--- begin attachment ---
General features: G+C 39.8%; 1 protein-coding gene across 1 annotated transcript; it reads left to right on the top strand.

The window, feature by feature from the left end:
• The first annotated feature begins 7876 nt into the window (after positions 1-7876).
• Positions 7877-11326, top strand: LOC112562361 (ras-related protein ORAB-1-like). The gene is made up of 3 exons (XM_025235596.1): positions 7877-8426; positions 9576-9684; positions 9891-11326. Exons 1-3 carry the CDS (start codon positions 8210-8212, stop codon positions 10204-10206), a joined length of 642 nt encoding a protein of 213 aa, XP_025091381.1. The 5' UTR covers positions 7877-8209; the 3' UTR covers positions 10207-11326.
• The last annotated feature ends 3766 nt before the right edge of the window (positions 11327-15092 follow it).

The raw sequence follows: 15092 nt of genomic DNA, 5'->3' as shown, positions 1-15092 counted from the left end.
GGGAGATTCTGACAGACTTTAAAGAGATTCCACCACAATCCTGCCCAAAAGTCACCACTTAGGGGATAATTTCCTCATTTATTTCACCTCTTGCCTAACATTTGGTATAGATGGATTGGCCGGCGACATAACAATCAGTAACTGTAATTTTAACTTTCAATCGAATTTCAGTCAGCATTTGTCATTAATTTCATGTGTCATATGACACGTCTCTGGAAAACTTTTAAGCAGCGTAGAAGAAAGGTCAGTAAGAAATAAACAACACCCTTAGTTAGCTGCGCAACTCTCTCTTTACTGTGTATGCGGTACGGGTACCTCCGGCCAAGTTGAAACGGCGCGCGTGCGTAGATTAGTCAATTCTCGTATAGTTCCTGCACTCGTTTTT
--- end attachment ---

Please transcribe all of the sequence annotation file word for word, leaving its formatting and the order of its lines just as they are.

General features: G+C 39.8%; 1 protein-coding gene across 1 annotated transcript; it reads left to right on the top strand.

The window, feature by feature from the left end:
• The first annotated feature begins 7876 nt into the window (after positions 1-7876).
• Positions 7877-11326, top strand: LOC112562361 (ras-related protein ORAB-1-like). The gene is made up of 3 exons (XM_025235596.1): positions 7877-8426; positions 9576-9684; positions 9891-11326. Exons 1-3 carry the CDS (start codon positions 8210-8212, stop codon positions 10204-10206), a joined length of 642 nt encoding a protein of 213 aa, XP_025091381.1. The 5' UTR covers positions 7877-8209; the 3' UTR covers positions 10207-11326.
• The last annotated feature ends 3766 nt before the right edge of the window (positions 11327-15092 follow it).

The raw sequence follows: 15092 nt of genomic DNA, 5'->3' as shown, positions 1-15092 counted from the left end.
GGGAGATTCTGACAGACTTTAAAGAGATTCCACCACAATCCTGCCCAAAAGTCACCACTTAGGGGATAATTTCCTCATTTATTTCACCTCTTGCCTAACATTTGGTATAGATGGATTGGCCGGCGACATAACAATCAGTAACTGTAATTTTAACTTTCAATCGAATTTCAGTCAGCATTTGTCATTAATTTCATGTGTCATATGACACGTCTCTGGAAAACTTTTAAGCAGCGTAGAAGAAAGGTCAGTAAGAAATAAACAACACCCTTAGTTAGCTGCGCAACTCTCTCTTTACTGTGTATGCGGTACGGGTACCTCCGGCCAAGTTGAAACGGCGCGCGTGCGTAGATTAGTCAATTCTCGTATAGTTCCTGCACTCGTTTTT